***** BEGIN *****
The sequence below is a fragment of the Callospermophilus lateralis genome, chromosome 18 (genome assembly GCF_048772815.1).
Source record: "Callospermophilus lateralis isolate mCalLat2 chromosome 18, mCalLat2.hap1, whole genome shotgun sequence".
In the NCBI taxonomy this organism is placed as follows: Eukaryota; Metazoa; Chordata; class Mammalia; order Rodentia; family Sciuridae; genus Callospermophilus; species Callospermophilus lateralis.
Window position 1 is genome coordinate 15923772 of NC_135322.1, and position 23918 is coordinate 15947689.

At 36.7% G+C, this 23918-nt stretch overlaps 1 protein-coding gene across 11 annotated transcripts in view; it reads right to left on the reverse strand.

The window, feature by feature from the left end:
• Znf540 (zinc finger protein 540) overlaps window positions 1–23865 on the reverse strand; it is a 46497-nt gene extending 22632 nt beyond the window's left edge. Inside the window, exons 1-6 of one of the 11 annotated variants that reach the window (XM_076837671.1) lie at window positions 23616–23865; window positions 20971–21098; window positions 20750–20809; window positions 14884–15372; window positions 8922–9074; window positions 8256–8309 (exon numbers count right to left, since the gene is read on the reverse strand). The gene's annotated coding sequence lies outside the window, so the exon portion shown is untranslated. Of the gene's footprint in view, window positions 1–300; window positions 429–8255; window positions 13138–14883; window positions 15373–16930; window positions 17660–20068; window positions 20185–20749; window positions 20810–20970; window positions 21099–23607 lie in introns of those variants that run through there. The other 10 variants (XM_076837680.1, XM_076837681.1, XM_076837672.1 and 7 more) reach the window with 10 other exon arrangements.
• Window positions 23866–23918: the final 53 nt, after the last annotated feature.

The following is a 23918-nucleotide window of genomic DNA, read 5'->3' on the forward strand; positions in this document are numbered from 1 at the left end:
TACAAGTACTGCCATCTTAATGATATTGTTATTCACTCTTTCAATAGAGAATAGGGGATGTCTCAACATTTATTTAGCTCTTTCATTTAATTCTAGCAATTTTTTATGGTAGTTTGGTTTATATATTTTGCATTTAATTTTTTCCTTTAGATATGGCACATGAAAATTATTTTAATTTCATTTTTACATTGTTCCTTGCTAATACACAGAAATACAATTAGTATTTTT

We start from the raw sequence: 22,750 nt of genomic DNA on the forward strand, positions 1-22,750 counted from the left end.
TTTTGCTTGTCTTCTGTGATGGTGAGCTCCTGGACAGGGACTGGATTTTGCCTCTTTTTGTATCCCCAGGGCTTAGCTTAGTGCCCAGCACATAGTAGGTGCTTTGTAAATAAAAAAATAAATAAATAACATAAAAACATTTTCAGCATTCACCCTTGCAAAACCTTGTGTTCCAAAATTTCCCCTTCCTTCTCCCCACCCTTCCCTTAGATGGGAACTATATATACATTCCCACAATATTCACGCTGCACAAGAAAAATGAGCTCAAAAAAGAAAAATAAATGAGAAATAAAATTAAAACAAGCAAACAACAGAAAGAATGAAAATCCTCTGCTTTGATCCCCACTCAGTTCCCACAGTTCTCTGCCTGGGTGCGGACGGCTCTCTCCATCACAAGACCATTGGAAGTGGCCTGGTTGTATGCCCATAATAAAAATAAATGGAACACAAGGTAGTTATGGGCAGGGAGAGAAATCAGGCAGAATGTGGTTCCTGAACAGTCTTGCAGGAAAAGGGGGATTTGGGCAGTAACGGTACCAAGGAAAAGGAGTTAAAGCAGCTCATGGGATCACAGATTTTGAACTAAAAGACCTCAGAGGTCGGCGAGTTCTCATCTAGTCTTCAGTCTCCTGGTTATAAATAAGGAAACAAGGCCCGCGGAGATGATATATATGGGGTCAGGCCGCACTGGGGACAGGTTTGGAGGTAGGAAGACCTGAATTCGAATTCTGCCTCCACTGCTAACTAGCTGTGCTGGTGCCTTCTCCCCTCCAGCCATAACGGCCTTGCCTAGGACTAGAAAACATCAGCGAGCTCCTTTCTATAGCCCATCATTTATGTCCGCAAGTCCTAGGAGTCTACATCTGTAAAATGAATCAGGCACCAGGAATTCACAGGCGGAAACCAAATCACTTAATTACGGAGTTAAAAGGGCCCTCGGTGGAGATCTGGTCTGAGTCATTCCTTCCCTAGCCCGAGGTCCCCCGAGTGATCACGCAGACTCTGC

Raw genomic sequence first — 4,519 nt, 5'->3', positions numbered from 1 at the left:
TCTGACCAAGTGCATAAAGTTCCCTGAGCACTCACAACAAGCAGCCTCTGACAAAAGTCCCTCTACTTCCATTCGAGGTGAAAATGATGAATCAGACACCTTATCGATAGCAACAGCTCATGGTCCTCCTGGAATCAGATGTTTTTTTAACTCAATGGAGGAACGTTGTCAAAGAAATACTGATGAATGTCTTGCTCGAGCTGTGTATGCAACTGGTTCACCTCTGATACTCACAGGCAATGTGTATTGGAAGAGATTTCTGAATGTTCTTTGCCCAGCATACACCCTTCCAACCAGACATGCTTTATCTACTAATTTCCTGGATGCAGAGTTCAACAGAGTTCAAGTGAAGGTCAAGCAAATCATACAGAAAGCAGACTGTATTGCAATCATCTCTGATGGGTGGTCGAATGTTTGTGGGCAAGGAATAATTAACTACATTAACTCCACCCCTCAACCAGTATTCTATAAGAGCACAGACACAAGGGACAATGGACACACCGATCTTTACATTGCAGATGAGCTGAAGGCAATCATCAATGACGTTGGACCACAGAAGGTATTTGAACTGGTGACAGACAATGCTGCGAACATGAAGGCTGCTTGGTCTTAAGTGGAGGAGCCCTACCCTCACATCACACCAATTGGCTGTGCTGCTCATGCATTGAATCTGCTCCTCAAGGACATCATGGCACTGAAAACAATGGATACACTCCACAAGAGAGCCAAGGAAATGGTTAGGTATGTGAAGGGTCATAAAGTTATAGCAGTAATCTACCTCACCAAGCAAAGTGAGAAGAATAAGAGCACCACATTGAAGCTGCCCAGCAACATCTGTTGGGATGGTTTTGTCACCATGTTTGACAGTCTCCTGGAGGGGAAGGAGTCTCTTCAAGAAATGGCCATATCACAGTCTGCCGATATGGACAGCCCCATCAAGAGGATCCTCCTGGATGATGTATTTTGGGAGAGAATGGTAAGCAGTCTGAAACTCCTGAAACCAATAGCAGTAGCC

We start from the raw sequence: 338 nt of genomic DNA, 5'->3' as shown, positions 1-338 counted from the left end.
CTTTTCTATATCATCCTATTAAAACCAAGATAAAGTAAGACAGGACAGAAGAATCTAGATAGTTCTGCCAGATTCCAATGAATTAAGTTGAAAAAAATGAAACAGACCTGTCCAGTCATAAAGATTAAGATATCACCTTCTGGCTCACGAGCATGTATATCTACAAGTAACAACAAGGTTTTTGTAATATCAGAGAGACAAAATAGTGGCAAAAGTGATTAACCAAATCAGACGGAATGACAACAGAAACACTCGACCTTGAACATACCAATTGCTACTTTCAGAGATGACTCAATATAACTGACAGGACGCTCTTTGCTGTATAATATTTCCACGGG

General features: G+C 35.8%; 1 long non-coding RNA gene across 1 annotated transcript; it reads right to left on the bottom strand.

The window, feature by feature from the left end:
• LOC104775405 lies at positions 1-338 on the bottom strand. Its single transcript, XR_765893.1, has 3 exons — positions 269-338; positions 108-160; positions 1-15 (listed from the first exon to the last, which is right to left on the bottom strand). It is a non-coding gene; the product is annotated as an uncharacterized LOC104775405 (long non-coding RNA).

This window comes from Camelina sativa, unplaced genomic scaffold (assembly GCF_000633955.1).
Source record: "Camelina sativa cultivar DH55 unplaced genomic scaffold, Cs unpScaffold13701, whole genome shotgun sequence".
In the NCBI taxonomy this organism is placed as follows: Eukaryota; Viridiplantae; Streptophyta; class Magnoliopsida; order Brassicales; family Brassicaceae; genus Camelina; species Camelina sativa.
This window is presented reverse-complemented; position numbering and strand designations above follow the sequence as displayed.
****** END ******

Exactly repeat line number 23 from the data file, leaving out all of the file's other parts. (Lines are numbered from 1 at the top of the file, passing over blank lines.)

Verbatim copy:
This window is presented reverse-complemented; position numbering and strand designations above follow the sequence as displayed.